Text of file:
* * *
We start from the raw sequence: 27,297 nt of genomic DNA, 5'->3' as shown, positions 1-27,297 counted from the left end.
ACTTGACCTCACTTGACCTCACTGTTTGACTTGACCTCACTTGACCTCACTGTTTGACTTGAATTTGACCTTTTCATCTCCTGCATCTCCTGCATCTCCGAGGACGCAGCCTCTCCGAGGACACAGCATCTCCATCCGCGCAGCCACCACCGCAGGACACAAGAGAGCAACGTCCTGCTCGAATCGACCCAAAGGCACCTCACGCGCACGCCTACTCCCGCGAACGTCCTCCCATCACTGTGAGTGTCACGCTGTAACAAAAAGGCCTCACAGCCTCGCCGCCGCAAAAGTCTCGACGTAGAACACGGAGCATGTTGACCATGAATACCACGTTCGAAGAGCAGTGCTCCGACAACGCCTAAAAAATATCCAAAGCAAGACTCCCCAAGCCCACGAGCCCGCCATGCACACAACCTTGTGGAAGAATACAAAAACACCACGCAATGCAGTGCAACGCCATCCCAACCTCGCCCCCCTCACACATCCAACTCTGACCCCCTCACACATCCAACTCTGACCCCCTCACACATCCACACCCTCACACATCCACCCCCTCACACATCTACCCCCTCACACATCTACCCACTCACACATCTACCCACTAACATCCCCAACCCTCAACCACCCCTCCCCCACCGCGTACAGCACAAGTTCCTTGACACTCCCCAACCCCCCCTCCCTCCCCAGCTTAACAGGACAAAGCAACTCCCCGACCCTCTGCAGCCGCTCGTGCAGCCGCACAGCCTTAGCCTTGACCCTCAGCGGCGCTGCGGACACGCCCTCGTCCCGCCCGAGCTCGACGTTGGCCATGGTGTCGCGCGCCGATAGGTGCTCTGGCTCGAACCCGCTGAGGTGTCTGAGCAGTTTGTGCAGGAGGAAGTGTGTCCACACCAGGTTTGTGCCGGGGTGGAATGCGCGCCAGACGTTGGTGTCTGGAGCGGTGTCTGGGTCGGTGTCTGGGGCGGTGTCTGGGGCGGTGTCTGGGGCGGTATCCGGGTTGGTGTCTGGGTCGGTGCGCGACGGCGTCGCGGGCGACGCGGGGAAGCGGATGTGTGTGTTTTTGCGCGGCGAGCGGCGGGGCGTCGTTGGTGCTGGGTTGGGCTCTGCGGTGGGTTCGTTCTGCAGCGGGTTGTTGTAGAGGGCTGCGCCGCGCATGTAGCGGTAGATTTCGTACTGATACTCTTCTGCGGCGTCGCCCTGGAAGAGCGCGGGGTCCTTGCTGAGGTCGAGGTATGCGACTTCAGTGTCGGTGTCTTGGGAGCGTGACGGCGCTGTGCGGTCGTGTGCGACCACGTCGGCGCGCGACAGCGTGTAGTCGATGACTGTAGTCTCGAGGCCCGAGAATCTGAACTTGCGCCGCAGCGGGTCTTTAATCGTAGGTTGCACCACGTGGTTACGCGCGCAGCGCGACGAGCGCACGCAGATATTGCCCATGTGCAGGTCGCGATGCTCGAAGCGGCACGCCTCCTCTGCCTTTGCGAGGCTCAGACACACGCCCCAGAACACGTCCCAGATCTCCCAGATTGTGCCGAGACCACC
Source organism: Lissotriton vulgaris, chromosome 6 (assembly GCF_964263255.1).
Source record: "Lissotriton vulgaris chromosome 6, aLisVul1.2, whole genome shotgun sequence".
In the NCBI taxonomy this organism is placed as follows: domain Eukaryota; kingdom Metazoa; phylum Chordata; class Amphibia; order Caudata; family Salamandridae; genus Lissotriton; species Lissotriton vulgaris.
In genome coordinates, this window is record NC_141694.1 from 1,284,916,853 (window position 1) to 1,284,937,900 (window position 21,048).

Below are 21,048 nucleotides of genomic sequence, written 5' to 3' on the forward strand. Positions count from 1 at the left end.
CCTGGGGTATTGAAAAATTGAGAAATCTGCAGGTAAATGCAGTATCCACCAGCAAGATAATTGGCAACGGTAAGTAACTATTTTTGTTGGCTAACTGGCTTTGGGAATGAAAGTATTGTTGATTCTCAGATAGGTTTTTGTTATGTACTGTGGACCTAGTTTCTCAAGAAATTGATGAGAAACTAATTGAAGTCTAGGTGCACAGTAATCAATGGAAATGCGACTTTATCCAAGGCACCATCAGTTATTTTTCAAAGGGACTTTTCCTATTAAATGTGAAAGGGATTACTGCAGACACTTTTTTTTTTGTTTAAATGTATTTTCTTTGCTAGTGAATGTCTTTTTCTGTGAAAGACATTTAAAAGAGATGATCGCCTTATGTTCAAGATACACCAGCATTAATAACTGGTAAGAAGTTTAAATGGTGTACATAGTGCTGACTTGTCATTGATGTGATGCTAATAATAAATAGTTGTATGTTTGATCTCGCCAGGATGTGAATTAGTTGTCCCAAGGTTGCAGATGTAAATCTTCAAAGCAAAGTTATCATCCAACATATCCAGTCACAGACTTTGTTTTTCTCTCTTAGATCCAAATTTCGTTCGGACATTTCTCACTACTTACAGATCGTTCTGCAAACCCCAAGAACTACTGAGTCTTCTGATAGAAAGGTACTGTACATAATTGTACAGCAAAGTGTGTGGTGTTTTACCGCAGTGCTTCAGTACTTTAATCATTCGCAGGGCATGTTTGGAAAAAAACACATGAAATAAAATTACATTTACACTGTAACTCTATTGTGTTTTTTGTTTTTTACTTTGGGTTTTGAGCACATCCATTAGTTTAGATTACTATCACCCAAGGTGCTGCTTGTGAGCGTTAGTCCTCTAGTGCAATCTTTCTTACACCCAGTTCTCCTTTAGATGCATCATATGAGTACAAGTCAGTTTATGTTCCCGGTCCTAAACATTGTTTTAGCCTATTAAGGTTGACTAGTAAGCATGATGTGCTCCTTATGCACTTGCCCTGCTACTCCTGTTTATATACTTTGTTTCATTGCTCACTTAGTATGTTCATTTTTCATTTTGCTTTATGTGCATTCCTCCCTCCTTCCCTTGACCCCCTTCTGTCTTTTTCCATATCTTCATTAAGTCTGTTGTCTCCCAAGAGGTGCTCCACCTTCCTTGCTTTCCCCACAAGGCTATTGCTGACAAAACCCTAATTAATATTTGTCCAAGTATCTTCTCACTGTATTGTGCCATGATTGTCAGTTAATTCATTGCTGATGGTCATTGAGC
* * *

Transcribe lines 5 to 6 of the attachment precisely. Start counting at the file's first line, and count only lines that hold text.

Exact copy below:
In the NCBI taxonomy this organism is placed as follows: domain Eukaryota; kingdom Metazoa; phylum Chordata; class Amphibia; order Caudata; family Salamandridae; genus Lissotriton; species Lissotriton vulgaris.
In genome coordinates, this window is record NC_141694.1 from 1,284,916,853 (window position 1) to 1,284,937,900 (window position 21,048).